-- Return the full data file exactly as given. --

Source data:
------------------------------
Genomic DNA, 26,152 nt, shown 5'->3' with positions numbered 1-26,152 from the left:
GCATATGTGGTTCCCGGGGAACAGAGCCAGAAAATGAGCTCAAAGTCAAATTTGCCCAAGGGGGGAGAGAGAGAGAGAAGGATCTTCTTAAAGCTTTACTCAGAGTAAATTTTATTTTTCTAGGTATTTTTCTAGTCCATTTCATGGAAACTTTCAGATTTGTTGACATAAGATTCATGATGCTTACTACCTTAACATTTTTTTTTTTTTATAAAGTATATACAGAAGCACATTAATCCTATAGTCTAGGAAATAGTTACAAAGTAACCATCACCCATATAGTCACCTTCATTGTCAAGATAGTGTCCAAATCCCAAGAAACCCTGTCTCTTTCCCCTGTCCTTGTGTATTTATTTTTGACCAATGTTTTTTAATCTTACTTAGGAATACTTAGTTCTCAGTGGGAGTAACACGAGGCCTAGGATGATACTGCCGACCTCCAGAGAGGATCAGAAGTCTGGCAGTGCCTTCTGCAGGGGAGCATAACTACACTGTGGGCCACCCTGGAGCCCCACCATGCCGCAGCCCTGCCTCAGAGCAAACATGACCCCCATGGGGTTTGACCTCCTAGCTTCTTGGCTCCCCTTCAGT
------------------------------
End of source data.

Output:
Genomic DNA, 26,152 nt, shown 5'->3' with positions numbered 1-26,152 from the left:
GCATATGTGGTTCCCGGGGAACAGAGCCAGAAAATGAGCTCAAAGTCAAATTTGCCCAAGGGGGGAGAGAGAGAGAGAAGGATCTTCTTAAAGCTTTACTCAGAGTAAATTTTATTTTTCTAGGTATTTTTCTAGTCCATTTCATGGAAACTTTCAGATTTGTTGACATAAGATTCATGATGCTTACTACCTTAACATTTTTTTTTTTTTATAAAGTATATACAGAAGCACATTAATCCTATAGTCTAGGAAATAGTTACAAAGTAACCATCACCCATATAGTCACCTTCATTGTCAAGATAGTGTCCAAATCCCAAGAAACCCTGTCTCTTTCCCCTGTCCTTGTGTATTTATTTTTGACCAATGTTTTTTAATCTTACTTAGGAATACTTAGTTCTCAGTGGGAGTAACACGAGGCCTAGGATGATACTGCCGACCTCCAGAGAGGATCAGAAGTCTGGCAGTGCCTTCTGCAGGGGAGCATAACTACACTGTGGGCCACCCTGGAGCCCCACCATGCCGCAGCCCTGCCTCAGAGCAAACATGACCCCCATGGGGTTTGACCTCCTAGCTTCTTGGCTCCCCTTCAGT